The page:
Walking Isn’t Boring, Part 1: Looking Down

shoe on a stick

General note: This series of entries is inspired by the idea that walking in even the most ordinary of places can be interesting.

One of the easiest ways to get recognized as a tourist in an urban area is to stand on the street looking up — at monuments, skyscrapers, churches, and other buildings. And we look up for good reason; there is much to see in the way of architectural details, signs, lights, and more. This is only part of the picture, though. Earlier this year, during the centennial of the 1906 San Francisco earthquake and fire, the book group to which I belong chose to read Herbert Asbury’s The Barbary Coast. A few of us decided to walk the entire Barbary Coast Trail, a historical route through San Francisco. Joe took photos of all 160 or so monuments along the way, which are embedded in the sidewalk to lead you along the route. The route, which we walked over two weekend days, winds through the most popular tourist neighborhoods of San Francisco. We did not see anyone else noticing the monuments, and we received more than a few quizzical looks from people wondering what we were looking at.

Manhole Covers, by Mimi Melnick and Robert A. Melnick, contains photos of all sorts of interesting manhole covers in the U.S., along with a historical essay on the topic. This book has inspired me to look at manhole covers in my area, and also to think about other things I can find by looking down. What other grates and openings are down there besides manhole covers? What sort of engravings can I find in the sidewalk (official imprints, initials placed when the cement was wet, street names in another language). What sorts of devices have been used to contain street trees and which trees are cracking the pavement? How are the sidewalks designed or are there sidewalks at all? Are there steps that lead down to another building, courtyard, or underpass? Do the buildings where I am walking have basements? Is there evidence of old train tracks? Are there any interesting items (notes and lists, photos, for example) that have been dropped on the ground? What else can I find?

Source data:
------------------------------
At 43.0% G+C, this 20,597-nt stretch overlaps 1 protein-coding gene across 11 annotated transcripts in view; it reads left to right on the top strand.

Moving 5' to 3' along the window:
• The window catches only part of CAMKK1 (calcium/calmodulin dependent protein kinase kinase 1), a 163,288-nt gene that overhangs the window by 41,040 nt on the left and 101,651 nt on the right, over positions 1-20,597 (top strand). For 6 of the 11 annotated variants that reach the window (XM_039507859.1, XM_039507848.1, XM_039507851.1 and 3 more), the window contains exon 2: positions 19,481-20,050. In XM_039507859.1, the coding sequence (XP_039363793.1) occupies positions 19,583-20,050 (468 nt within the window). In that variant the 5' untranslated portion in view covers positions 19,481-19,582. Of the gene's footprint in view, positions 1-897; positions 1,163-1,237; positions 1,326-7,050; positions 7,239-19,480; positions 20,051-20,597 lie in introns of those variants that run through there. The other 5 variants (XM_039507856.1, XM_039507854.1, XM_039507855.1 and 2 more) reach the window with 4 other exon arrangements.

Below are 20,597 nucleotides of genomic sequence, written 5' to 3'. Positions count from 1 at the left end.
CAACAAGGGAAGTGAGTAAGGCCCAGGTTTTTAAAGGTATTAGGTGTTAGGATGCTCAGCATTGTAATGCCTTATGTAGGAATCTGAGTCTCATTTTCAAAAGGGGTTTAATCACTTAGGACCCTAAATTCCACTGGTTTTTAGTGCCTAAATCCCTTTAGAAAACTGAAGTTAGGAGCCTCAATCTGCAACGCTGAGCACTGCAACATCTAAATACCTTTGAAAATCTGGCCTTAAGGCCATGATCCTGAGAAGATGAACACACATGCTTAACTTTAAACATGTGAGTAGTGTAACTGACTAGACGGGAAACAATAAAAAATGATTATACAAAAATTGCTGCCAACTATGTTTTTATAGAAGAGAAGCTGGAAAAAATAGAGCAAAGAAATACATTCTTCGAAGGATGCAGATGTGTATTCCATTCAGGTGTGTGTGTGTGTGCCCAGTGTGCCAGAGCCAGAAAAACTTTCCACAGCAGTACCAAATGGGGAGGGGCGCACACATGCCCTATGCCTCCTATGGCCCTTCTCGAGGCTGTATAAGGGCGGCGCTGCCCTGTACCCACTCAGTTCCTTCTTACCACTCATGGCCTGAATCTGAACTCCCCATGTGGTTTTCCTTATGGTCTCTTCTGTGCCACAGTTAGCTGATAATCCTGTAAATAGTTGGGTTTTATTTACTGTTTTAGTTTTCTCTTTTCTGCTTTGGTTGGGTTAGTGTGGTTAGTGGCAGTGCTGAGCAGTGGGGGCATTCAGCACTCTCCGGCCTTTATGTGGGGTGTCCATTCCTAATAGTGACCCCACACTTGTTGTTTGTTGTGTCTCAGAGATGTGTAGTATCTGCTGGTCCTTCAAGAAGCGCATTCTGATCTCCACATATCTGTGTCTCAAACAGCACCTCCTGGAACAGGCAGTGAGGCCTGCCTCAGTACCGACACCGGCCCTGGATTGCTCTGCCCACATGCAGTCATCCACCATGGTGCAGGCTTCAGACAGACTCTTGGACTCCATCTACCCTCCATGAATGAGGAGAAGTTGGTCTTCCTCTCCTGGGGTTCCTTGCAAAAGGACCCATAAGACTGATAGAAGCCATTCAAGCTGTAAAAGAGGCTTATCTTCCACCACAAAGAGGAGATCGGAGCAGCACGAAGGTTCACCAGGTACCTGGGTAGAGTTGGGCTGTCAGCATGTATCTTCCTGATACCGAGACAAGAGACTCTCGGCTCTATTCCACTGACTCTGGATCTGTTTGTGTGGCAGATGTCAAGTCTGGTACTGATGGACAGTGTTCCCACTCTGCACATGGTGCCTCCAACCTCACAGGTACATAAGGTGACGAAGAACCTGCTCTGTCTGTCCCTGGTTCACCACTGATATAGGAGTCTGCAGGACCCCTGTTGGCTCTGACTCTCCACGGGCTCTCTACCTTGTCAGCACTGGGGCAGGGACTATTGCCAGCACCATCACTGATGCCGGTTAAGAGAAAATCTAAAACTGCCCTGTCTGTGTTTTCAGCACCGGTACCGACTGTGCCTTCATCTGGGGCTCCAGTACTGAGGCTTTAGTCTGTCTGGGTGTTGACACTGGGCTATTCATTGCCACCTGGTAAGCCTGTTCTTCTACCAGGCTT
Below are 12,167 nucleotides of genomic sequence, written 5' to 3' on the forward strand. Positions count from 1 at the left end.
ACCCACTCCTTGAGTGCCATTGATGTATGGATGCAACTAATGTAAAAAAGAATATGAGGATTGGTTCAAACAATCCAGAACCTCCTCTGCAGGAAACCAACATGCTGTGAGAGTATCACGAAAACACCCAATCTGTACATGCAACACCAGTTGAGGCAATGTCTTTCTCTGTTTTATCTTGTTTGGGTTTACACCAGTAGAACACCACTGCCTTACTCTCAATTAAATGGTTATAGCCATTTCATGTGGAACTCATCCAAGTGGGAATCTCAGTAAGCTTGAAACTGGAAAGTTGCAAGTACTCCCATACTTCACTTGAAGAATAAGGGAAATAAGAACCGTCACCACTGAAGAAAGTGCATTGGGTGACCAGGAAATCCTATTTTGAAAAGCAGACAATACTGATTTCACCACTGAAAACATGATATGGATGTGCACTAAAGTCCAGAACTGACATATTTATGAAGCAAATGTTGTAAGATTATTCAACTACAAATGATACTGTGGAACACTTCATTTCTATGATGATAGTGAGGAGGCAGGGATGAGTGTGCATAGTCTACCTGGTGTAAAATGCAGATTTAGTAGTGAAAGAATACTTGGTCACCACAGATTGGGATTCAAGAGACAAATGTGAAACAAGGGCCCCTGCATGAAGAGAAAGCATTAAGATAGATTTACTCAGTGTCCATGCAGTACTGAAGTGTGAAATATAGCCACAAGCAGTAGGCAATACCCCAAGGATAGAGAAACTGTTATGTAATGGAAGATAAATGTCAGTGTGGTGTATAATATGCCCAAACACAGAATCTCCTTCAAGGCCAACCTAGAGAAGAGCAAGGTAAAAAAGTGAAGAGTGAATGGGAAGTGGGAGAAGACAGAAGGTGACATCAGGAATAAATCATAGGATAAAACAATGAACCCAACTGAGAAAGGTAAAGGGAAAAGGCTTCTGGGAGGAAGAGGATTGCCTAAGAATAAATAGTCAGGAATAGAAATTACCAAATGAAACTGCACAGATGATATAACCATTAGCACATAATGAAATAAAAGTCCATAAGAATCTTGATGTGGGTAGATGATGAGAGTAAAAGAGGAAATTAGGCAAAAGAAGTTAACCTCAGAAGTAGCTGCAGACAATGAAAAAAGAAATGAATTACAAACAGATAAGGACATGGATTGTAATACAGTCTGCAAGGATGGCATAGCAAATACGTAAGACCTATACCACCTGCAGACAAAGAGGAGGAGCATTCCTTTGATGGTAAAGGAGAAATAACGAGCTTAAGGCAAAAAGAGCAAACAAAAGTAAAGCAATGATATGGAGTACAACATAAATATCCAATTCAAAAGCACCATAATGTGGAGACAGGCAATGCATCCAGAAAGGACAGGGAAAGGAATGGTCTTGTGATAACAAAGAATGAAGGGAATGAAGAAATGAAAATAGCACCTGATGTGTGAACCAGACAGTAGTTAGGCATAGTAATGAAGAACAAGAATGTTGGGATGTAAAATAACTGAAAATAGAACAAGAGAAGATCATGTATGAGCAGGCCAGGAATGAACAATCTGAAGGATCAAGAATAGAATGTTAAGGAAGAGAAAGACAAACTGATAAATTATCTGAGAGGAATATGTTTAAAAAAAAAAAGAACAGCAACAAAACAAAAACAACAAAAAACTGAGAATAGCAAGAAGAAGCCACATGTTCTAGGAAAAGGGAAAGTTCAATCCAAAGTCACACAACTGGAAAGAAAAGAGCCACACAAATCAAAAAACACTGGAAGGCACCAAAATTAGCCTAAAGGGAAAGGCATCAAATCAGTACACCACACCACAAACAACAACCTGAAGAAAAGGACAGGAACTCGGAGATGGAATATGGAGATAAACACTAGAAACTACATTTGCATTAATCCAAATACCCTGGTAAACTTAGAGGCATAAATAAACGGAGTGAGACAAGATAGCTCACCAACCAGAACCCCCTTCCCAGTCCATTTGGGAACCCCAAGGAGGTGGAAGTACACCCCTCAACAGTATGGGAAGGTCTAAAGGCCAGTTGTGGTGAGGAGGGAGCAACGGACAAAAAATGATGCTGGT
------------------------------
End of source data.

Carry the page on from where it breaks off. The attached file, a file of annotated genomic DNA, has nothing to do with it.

1. Spike said

    We did not see anyone else noticing the monuments, and we received more than a few quizzical looks from people wondering what we were looking at.

    I hear yer. These people will also stand beside the large sign saying “information” and ask you where the information kiosk is 🙂

  2. […] Awhile back, I talked about the interesting things one might see by looking down while walking. Here in Berkeley it has definitely proved to be interesting. I am very intrigued by the all of the old railroad tracks that still exist, particularly in West Berkeley. It has also been fun to see where old sidewalks have been replaced by the slightly spongy material that prevents trees from cracking through. I’ve kept an eye out for interesting engravings in the sidewalks as well. But I still have work to do with learning to pay attention to everything around me. This portion of sidewalk is located in front of a violin shop on University Avenue, a street I walk along often as it is an east-west connector. I am intrigued by the violin shop because there are no storefront windows (it is more like a regular house), and I often watch to see if people are coming in or out with violin in hand. The shop also has a nice violin cut-out in its wood entrance. But because I was always looking up at the store, I never noticed the violin engravings in the sidewalk! […]

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